· Gold Bullet member
PHOTOS BY RON AZZI ©
Originally Posted - 03/12/2006
This charger/clip remains a mystery.
It was found, by Ron Azzi of Canada, in a box of assorted "garbage" at a gun show, for .50¢ . It's made of steel and appears similar to a German 88 Commission charger/clip.
Mr. Azzi Can't say for sure what it is, but careful measuring points to the possibility that it is designed to hold six 8mm Mauser cartridges and designed to be used with a standard Carcano magazine "hook".
Mr. Azzi states "Pictures are in perfect scale, so you can notice the small but significant differences. The 6.5 Carcano rounds fit quite loosely. Once again, NOBODY knows for sure what this charger is. One can only speculate Bottom line is that this charger holds SIX 8mm Mauser rounds. It fits an UNMODIFIED magazine well and it works fine in an 8mm Carcano with an UNMODIFIED magazine well. Now, it's common (?) knowledge that 8mm Carcano had a modified "hook" and it required a modified charger that held FIVE rounds. So, where does that leave us??? I don't know.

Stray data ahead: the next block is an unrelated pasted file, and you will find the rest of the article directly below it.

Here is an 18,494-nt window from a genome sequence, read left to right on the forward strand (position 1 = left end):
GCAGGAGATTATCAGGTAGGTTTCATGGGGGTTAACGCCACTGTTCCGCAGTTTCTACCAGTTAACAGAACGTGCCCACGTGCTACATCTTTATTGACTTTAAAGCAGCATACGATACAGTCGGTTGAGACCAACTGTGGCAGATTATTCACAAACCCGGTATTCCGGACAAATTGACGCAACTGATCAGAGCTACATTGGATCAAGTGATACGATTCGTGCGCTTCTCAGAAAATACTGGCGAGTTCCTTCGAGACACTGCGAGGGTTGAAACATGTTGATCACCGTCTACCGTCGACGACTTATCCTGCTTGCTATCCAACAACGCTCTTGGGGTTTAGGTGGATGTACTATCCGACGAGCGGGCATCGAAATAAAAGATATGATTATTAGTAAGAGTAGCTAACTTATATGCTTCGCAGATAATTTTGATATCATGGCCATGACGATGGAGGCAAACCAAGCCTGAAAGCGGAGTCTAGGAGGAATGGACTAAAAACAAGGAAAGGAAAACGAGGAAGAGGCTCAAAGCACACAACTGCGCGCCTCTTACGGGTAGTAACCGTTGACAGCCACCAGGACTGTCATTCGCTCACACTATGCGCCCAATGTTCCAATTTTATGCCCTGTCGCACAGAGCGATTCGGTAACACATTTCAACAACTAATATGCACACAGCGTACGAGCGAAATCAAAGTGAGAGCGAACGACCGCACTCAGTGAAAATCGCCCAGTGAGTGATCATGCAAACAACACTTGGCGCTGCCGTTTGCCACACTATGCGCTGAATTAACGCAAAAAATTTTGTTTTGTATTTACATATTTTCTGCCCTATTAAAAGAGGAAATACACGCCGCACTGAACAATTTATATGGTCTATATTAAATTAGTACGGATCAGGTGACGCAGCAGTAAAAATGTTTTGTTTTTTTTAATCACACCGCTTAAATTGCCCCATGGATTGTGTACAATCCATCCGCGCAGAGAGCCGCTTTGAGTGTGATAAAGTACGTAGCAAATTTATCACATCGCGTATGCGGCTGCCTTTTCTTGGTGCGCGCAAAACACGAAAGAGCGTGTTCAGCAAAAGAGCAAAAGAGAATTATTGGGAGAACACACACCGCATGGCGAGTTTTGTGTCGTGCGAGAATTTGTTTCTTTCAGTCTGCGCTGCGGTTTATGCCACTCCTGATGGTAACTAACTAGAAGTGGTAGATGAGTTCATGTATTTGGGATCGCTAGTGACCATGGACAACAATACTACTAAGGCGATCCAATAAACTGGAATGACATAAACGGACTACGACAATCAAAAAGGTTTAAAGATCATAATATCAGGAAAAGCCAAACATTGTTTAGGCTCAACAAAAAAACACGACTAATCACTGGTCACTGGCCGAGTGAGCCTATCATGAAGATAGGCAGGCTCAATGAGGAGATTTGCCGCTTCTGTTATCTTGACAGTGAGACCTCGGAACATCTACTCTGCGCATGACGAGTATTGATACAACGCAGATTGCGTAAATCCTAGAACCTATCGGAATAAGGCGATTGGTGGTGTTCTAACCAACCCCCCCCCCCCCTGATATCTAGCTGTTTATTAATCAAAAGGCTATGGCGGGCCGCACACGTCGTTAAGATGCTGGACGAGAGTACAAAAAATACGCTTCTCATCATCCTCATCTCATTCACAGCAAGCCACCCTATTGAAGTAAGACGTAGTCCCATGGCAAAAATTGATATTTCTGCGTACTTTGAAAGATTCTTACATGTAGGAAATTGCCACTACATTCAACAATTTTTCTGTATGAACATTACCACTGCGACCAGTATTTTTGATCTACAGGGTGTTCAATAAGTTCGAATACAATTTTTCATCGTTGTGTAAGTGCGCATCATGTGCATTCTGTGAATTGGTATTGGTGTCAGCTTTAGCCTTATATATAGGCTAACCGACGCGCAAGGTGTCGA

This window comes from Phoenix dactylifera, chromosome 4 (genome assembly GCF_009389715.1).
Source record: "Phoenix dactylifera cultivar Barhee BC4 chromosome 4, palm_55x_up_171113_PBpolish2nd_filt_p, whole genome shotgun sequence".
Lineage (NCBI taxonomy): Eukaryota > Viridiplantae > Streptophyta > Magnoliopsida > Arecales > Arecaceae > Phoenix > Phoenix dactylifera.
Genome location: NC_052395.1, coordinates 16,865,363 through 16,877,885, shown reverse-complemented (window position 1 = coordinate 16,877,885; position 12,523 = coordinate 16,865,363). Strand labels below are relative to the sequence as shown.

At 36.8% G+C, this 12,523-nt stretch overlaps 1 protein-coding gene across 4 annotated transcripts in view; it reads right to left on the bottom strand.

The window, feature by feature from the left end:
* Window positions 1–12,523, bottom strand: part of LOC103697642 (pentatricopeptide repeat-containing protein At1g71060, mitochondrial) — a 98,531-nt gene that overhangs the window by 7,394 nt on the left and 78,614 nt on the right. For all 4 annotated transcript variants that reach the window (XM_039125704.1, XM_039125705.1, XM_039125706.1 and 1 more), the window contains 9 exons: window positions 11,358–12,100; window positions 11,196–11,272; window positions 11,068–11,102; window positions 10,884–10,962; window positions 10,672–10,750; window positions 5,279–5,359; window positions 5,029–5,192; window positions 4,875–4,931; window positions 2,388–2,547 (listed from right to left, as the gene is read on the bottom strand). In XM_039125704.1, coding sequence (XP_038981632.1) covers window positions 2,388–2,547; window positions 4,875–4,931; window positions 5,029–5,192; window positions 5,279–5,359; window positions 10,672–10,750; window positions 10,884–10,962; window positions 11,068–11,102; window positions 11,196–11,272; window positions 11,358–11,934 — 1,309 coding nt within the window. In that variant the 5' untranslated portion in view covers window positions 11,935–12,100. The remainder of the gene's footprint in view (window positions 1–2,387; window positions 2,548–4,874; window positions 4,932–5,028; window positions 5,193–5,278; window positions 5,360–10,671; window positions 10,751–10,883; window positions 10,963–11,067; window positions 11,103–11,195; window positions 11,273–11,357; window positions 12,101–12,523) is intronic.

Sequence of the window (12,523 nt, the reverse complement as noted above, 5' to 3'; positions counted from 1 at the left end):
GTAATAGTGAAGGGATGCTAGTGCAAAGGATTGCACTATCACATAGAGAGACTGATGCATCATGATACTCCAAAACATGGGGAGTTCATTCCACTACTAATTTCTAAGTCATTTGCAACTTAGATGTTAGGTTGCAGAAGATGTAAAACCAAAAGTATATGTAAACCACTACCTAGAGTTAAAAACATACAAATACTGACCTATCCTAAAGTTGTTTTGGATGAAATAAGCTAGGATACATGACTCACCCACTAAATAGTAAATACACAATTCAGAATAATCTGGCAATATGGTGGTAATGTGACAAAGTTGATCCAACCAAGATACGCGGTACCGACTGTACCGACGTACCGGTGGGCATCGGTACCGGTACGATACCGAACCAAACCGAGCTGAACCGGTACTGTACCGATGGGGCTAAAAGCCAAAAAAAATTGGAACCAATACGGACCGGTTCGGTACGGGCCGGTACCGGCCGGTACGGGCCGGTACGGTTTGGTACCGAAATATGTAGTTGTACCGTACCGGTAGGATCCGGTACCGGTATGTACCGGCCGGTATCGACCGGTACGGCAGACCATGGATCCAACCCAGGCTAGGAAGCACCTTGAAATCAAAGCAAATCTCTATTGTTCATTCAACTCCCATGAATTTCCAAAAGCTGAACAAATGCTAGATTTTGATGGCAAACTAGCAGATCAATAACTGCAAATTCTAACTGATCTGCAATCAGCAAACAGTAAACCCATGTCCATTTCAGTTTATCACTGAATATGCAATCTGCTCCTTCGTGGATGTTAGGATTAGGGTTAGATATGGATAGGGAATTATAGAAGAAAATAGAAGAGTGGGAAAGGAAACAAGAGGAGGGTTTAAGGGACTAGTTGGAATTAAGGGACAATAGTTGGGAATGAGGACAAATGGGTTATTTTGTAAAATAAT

A prototype??? A homemade charger??? I am just happy knowing that it
is so rare!"
It is possible this clip is one of the German designed ones made when they were attempting to convert Carcanos to 7.92 repeaters, the Germans couldn't get them to work correctly and decided to make the 7.92 "HK" Carcanos single shot.
Interesting. I have heard some people theorize that no clips were made, but I have a hard time believing that. I think you have something there. Thanks for sharing, Arditi
this is great.
The fact that it will not fit into one of the available 8mm TS is also very interesting.
I can say this if (hopefully the unmentioned owner will not get angry with me), I have inspected one HK conversion its has a Standard carcano clip retainer so this clip should work fine in it.
Good find, probably one of the most important finds of recent times.
the 8mm Carcano clip holds 5 rds only
Not to respond for the orignal poster, but